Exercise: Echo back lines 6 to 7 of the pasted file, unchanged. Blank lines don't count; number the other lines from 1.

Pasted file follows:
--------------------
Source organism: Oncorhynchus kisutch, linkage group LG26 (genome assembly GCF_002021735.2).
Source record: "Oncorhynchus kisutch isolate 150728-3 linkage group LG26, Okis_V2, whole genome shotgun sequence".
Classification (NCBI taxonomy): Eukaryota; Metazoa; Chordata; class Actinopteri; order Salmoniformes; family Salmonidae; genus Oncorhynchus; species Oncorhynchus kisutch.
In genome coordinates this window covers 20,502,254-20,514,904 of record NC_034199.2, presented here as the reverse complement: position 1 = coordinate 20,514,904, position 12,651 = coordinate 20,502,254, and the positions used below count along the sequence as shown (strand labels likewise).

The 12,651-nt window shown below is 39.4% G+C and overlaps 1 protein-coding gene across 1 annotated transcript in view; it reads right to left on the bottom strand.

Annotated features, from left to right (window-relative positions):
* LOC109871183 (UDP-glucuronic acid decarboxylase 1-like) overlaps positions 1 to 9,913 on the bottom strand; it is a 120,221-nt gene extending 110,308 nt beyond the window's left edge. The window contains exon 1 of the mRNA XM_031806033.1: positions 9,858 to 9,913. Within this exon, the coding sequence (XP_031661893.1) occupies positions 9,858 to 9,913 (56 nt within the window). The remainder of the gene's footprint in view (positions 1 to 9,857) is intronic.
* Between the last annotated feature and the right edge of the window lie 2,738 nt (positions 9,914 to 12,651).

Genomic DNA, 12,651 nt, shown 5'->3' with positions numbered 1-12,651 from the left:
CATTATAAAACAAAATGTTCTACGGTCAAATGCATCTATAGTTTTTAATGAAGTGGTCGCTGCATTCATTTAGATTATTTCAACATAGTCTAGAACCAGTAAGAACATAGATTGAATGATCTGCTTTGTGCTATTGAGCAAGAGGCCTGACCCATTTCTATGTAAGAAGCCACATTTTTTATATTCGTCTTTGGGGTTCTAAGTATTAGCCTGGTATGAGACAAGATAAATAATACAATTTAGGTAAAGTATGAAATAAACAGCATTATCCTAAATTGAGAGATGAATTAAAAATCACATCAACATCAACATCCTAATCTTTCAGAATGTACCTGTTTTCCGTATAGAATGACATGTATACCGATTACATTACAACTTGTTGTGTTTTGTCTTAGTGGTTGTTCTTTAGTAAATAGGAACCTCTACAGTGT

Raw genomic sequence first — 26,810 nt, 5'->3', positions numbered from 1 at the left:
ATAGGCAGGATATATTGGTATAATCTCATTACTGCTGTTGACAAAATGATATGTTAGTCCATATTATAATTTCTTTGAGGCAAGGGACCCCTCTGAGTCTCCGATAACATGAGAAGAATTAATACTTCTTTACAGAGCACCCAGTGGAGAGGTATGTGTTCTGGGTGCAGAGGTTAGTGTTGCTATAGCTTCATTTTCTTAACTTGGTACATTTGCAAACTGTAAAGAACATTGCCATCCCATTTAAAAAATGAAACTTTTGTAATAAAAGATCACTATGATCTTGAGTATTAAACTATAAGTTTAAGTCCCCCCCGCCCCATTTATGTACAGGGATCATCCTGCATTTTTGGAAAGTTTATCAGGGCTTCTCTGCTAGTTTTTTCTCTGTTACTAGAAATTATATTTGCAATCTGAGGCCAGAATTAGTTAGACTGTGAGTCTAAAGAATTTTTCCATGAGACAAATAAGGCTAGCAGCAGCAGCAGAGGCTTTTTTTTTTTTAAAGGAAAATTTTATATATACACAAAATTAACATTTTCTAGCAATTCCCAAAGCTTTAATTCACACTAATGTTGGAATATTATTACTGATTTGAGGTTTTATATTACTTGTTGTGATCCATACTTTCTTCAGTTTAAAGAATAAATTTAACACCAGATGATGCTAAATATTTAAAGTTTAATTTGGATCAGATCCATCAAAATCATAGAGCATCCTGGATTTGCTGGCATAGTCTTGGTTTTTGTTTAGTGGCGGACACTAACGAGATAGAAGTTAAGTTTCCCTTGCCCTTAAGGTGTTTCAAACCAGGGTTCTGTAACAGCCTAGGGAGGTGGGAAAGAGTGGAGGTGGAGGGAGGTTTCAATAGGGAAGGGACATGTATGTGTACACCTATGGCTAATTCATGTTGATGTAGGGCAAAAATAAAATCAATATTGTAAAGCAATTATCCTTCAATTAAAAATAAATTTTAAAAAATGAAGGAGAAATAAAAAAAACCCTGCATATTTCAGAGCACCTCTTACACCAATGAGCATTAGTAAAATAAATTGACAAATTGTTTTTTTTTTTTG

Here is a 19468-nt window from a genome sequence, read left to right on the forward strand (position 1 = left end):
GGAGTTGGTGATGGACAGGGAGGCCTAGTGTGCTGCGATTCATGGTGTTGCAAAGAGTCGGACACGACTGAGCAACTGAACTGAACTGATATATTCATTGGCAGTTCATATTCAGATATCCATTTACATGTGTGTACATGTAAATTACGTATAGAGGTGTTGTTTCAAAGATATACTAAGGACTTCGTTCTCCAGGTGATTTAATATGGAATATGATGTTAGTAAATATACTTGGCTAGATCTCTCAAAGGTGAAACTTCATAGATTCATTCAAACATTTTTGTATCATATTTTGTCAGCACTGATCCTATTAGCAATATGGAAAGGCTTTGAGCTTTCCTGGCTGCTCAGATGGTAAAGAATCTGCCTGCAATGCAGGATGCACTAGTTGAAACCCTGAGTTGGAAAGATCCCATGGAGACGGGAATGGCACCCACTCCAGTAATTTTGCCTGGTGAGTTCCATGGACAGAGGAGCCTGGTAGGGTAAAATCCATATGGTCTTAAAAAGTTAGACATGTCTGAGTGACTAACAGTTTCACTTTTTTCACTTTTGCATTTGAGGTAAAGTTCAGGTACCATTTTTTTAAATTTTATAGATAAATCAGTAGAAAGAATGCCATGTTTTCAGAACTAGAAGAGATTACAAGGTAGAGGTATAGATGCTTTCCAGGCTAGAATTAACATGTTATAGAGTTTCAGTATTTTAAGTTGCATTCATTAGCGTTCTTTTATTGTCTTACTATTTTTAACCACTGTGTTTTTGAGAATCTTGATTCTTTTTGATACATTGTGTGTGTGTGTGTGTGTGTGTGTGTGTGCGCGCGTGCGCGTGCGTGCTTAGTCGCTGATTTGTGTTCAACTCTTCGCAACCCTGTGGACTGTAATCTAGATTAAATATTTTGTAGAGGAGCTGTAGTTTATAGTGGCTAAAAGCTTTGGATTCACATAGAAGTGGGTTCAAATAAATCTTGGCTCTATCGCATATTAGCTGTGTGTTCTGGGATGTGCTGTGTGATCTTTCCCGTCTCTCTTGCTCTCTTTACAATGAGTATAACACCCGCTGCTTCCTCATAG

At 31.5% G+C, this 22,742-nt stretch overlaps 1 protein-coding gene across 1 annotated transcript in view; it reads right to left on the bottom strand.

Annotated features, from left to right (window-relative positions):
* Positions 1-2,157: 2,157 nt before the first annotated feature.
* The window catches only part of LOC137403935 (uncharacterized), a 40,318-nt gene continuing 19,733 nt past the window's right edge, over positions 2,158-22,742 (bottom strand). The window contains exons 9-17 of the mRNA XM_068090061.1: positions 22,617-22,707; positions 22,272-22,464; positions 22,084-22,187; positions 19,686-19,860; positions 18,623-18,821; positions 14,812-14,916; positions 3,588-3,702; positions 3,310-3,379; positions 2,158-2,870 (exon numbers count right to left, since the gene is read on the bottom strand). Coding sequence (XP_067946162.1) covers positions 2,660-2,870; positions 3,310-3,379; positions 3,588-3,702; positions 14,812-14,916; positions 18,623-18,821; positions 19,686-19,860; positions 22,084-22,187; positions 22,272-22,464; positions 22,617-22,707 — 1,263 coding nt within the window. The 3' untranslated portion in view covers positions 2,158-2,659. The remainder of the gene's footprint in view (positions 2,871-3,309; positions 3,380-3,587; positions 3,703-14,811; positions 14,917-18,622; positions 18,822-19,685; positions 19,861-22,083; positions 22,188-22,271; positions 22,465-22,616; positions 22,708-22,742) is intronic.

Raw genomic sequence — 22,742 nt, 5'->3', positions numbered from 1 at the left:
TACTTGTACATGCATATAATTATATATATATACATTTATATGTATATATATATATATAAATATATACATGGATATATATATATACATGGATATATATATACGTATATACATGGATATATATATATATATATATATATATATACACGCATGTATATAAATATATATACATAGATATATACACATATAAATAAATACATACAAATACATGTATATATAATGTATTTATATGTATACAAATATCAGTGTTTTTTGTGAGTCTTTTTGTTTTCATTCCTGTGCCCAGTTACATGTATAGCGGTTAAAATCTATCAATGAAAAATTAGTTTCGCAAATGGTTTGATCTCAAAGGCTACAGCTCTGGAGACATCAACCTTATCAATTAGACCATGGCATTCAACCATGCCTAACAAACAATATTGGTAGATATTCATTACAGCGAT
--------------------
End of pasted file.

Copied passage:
Annotated features, from left to right (window-relative positions):
* LOC109871183 (UDP-glucuronic acid decarboxylase 1-like) overlaps positions 1 to 9,913 on the bottom strand; it is a 120,221-nt gene extending 110,308 nt beyond the window's left edge. The window contains exon 1 of the mRNA XM_031806033.1: positions 9,858 to 9,913. Within this exon, the coding sequence (XP_031661893.1) occupies positions 9,858 to 9,913 (56 nt within the window). The remainder of the gene's footprint in view (positions 1 to 9,857) is intronic.